Rain barrels can supplement supply, especially for gardening needs, or depending on your location’s annual rainfall, provide most or all of the water for household needs. Collecting water from a nearby stream sounds simple, but the risk of contamination from animal feces, bacteria and other pollutants necessitates the use of water filtration and purification systems, which might require additional solar power units to operate.
3. Power Generation System
With today’s alternate power technology, off-grid residents can generate their own electricity, but power systems can be expensive and they require the use of large batteries for energy storage. A sustainable power source depends upon the geography of the lot. High trees can block the wind, making a wind turbine unsuitable, and southern exposure is necessary to power a solar system.
To use hydro-power, the lot must have an all-season river or creek. On a calm or cloudy day, wind and solar systems won’t produce energy. Running the refrigerator, water heater and stove on propane, and using wood to produce heat, will conserve electricity. It’s also a good idea to invest in a backup generator. Through 2016 and maybe longer, taxpayers can receive an energy credit when filing their income taxes for installing some types of renewable energy systems.
4. The Right Site
The best spot for an off-grid home is in a remote region where building codes don’t apply. This doesn’t mean you have to buy an isolated lot at the top of a rugged mountain. Look for sparsely populated counties in regions where you like the climate and scenery. A quick call to the county building authority will determine whether restrictive codes and covenants exist. You need legal access as well. During the purchase of the land, make sure you will always have a legal right to use any existing roads, paths or waterways to reach your land.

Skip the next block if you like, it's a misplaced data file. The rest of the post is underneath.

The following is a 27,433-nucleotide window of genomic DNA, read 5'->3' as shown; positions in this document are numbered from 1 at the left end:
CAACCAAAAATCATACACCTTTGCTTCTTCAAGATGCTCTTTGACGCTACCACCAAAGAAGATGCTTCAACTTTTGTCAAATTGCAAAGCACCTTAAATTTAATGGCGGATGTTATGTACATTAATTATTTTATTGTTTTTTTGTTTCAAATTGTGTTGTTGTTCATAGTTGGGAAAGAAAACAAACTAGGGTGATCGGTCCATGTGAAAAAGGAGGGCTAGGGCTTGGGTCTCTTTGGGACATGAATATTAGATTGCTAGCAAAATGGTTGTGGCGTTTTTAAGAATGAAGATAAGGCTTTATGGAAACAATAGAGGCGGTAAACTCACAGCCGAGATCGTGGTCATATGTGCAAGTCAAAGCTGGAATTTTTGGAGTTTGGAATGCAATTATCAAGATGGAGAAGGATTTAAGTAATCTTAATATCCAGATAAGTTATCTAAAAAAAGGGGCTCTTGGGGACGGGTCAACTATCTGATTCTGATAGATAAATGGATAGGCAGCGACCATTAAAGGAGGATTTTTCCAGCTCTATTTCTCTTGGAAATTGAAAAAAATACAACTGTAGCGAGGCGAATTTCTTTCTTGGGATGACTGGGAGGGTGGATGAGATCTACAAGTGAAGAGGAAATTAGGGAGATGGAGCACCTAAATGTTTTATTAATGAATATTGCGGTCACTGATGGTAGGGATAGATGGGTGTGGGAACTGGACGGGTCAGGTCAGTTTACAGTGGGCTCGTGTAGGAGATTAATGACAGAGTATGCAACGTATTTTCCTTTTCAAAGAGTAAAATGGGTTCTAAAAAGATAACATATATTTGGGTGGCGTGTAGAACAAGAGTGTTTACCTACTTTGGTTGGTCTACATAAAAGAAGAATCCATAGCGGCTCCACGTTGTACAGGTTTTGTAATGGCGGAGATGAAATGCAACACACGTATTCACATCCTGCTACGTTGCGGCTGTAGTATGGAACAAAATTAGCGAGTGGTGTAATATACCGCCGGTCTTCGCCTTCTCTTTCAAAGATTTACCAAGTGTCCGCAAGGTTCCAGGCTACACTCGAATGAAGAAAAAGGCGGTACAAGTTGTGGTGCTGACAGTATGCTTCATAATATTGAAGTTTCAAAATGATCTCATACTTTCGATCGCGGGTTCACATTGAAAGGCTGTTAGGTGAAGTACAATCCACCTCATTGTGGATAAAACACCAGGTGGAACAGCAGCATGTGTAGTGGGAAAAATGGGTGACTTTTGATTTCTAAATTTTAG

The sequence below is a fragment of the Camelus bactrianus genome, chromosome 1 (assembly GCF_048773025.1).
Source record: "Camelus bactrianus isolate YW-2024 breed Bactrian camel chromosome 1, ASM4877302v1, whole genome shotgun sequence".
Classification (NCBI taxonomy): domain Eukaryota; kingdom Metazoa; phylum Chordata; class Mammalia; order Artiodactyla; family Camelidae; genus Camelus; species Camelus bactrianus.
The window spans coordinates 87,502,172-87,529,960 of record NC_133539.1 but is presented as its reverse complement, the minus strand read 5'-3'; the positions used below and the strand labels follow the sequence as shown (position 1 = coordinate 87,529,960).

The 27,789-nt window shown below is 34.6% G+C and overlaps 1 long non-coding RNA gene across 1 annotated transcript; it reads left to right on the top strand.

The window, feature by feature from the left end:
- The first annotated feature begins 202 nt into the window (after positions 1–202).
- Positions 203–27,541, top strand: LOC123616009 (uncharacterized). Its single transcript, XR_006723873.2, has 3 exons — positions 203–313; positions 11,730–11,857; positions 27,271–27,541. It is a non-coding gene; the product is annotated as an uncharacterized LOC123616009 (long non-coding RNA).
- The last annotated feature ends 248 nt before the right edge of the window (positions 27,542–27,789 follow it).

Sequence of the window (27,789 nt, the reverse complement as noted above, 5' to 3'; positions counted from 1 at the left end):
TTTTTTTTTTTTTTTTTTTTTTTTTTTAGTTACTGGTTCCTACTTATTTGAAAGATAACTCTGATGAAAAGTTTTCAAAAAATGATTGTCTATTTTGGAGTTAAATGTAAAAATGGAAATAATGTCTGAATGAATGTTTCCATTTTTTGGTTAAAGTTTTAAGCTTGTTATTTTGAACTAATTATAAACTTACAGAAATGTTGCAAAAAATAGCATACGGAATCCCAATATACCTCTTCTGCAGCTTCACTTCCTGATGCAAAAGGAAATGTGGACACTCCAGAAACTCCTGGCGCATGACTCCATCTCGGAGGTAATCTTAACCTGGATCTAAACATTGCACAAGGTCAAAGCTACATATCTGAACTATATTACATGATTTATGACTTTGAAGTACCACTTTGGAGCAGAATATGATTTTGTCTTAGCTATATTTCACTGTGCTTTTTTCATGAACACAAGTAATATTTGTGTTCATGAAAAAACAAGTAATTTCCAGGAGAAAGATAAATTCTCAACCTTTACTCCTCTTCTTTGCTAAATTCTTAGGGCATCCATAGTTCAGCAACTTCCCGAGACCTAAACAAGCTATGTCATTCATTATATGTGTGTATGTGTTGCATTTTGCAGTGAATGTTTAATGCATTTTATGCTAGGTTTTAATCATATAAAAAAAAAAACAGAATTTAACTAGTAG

5. Waste Disposal System
Even in areas without building codes, you’ll probably run into sewage regulations. Indiscriminately disposing of waste isn’t healthy for anyone and most local health departments, in addition to the Environmental Protection Agency, require safe waste disposal. Allowable off-grid options include septic tanks with buried leach fields and open-air lagoon pits. Composting toilets are acceptable in many regions. Personal septic systems require ongoing maintenance and inspections to keep them functioning correctly.
6. Be Able to Appreciate Nature
I don’t know if this is an actual requirement, but it sure seems to be a common thread in off-gridders. Is it because we are so dependent on the forces of nature that we learn to appreciate her?
Wind, clouds, storms, fog and freezes become very relevant. You will become a keen observer of the quality of sunlight, wind speed and direction. You’ll take more than a passing interest in weather forecasts. As people have done for thousands of years, you’ll adjust your lifestyle to the weather. And you’ll grow to appreciate events that have nothing to do with energy…a beautiful sunrise, the power in a thunderstorm, a full moon, the fury of a north wind.
It’s no exaggeration to hear me describe my home as a living thing. I maintain and nurture its systems. In return, it keeps me safe and comfortable. Living off-grid can be a wonderful, life changing event.
By Cabal Martin, CS Globe;